by Jerry H. Jenkins

I led men on a night cross-country march:
navigating through the sunset land
near Fujiyama on a training mission,
a simple one: take forty men, move out,
cross over forest foothills, fifteen miles,
evade detection, and arrive on time,
report results, and that would be the end.

Lake Yamanaka, the Gotemba Trail:
textured names, warm woodcut memories.
It was November, and the twilight air
was fragrant with the smell of pines and cedar.
The trail of shaggy bark and mulch on lava
wound through stands of meditating trees.

The evening spread its rich mahogany
slowly through the silent forest, where
owls and poor-wills made the darkness rustle,
and in a village down below the trail,
lights in clustered huts showed through the trees.
Ahead of us, the quiet path was bare

except an old woodcutter on the trail,
coming home through intimate, deep shadows,
loaded down with arm-thick fresh-cut limbs,
outfitted with the short and floppy trousers,
sloped straw hat and sweat scarf laborers wore
in this place of trees and mountain meadows.

As we approached, he bowed beneath his burden,
pro forma, but I didn't think he meant
to honor us or supplicate himself.
A banked fire flared up in his ebony eyes,
a furnace of unknowable intent.

He may have thought back to some distant island
where men instead of cedar branches fell;
maybe he had fought against our fathers,
and in the whispering shrapnel heard the sound
of night birds in the dusk at Yamanaka,
or sensed the searing sun at Nagasaki,
still burdened with a fire he could not quell.

© Copyright 1996 Jerry H. Jenkins

Jerry H. Jenkins served in the Marine Corps for overtwenty-six years, including a tour of duty in Vietnam; he earnednumerous decorations, including the Legion of Merit. Jerry points outthat his poetry about combat and war is based on real experience, buthe often uses a context removed from the immediacy of war. His workhas appeared in a number of journals; he also took first place in acompetition held by Poetic Eloquence and has won a number of otherawards. Jerry is now executive director of computing at George MasonUniversity in Fairfax, Virginia. (12/96)

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When the Bottom of Dolcoath FellIn

by Lloyd Alan Fletcher

They had built a cathedral down there
or rather, carved it
black from black, heaving
in the vaulted cavern,
the wooden ribs of the stull
arched and clinging
to the vastness of the holy stope.

Slicing into the slanted lode,
they drove rock into pillars,
slim buttresses, unworldly bridges:
dark whispers of rock
mediators between the chasms,
underlings to two thousand feet of planet.

Children at the mother lode
thrusting timbers like prodigious prayers into the vault
as if to stay a matchstick tower already creaking
in its sermon of dust. Worshippers
at the altar of tin
scraping at the floor above the crypt
foundation of the earth, sensing
perhaps, in their deepest ear
that terrible heaven above them
straining to floor the void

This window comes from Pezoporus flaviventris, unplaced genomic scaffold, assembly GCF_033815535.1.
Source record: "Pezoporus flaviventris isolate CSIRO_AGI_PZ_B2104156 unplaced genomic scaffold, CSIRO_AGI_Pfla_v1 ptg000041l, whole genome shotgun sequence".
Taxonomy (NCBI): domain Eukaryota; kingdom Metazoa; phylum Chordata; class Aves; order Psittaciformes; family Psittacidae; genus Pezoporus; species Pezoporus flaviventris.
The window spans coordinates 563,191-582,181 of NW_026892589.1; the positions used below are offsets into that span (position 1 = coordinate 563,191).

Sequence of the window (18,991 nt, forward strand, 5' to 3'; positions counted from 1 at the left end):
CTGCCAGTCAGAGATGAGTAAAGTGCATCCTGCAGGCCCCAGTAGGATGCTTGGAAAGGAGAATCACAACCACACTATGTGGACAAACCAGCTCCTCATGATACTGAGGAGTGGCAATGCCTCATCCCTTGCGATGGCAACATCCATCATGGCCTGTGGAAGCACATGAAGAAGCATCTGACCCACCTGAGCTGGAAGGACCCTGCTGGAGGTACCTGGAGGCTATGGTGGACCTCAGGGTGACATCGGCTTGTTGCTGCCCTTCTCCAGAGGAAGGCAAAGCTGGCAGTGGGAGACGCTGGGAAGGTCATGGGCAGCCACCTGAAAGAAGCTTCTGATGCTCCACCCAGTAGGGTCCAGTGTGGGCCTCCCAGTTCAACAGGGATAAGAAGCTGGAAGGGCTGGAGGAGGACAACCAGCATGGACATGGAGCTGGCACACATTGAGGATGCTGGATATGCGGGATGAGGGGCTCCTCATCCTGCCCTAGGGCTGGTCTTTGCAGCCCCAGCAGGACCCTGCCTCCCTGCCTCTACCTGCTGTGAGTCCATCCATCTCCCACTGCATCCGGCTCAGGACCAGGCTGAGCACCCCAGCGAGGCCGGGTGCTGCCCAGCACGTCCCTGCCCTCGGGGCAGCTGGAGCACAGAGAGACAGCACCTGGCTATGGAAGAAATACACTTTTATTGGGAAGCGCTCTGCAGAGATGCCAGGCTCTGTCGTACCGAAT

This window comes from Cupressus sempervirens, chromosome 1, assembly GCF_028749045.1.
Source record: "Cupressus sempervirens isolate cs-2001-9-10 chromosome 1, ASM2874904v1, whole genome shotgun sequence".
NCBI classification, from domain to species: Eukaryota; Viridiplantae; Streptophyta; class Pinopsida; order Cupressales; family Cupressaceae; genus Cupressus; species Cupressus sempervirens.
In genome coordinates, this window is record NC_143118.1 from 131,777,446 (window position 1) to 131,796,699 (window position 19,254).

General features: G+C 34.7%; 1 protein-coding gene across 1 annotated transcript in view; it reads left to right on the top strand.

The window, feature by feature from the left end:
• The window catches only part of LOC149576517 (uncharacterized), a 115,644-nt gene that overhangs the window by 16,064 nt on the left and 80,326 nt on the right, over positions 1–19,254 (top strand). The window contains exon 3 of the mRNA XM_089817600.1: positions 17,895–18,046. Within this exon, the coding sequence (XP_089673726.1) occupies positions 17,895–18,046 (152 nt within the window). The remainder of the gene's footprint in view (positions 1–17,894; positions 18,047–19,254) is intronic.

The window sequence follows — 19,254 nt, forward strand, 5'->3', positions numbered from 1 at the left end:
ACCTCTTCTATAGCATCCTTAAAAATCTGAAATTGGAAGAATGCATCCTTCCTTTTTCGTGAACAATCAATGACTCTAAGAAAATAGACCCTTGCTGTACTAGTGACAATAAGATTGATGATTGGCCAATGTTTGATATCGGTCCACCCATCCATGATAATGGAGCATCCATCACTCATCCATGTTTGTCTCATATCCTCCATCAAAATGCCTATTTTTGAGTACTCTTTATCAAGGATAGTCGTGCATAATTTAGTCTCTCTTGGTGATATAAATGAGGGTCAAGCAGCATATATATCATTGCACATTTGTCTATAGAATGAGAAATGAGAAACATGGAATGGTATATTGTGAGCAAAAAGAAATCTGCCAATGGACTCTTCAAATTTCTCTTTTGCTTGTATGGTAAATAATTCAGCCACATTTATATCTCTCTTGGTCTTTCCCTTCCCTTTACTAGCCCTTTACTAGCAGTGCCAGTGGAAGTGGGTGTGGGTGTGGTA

with its dark thunder.

© Copyright 1996 Lloyd Alan Fletcher

Lloyd Alan Fletcher is a thirty-three-year-old businessresearch consultant who has been writing poetry "seriously" for abouttwo years. Alan grew up in the industrial midlands of England; this,along with the rugged west of Cornwall, serve as breeding grounds forhis poetry. He now lives in suburban Connecticut. (12/96)

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Lady on the TenementRoof

by Joanna Heller

Lady on the tenement roof

the kids all say you're high.

Through the cloudy classroom windows

and the heavy harsh steel gratings,

we stop to watch you

dancing to the sky,

reaching outward in the air,

your twirling skirt, all stretching, reaching

high beyond the waste

and high

beyond it all

we see you breathing just the sky.


Lady on the tenement roof

illustration by Vicky Perry


© Copyright 1996 Joanna Heller

Joanna Heller has worked in the New York City publicschools for about thirty years, as teacher, staff developer, andmentor. During that time, she says, she found herself "writing,photographing, and witnessing some very intense experiences." Thepresence of "the Lady" on the roof across the street from herfifth-floor classroom was one of many experiences which inspired herto move her hand across the paper.    (12/96)

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Christmas Potpourri

by Paul Whitmer


Following is a brief excerpt from thestory:

I jumped out of bed and ran downstairs as soon as I smelled the coffee brewing. I ran into the kitchen and straight to the calendar. I took a pen and X-ed off December 21. Only five days until Christmas!

"Jeremy, sit down and eat your cereal," my mother said. Something in the tone of her voice made me feel uneasy.

I sat down at the table and proceeded to read the back of the cereal box. Mom cleared her throat. "Jeremy, your grandmother's sick."

I pushed the cereal box away and looked at my mother. "Is she gonna be OK?"

"Oh, I think so. She's just not feeling well. She called and asked me to come up for a few days to help her around the house."

"When are you going?" I asked.

"We'll be leaving tomorrow afternoon."

I didn't like the sound of that. "Whattya mean we? You mean me and dad have to go?"

"No, Grandma doesn't have the room. Your father and I are going to Grandma's. We're going to drop you off at Aunt Agnes's on the way."

I looked at her in dumb horror. "What? No way!"

"Jeremy. There's no other choice. It's only for two days. We'll be back on Christmas Eve."

"Uh huh. I'm not staying with Aunt Agnes. She's weird &emdash; she scares me."

"Oh," Mom laughed, "she scared you when you were a little boy, but that was a long time ago. You're thirteen now."

I had to think of something, fast. "I could stay at Bob's house…That way, I wouldn't have to miss school." My hope was building. Mom seemed to be considering my suggestion.

"Since when have you cared about school? No, I think you'd be better off staying with Aunt Agnes."

"I'll just call Bob and ask." I got up and grabbed the phone. "His mom won't mind &emdash; you'll see."

"No, Jeremy. You'd better…"

Ignoring her, I continued pushing Bob's number.

"Jeremy. Put the phone down. Now!" . . . .

Aunt Agnes goes sledding

illustrations by Erin Higgins


"Christmas Potpourri" © Copyright 1996 PaulWhitmer

Paul Whitmer, thirty-four, is a computer operator who beganwriting in 1993 out of "an overwhelming need to be creative.""Christmas Potpourri" was inspired by an argument his sister had withher teenage son. Paul noted that he admires Stephen King "for hisincredible imagination and his ability to shock the reader."   (12/96)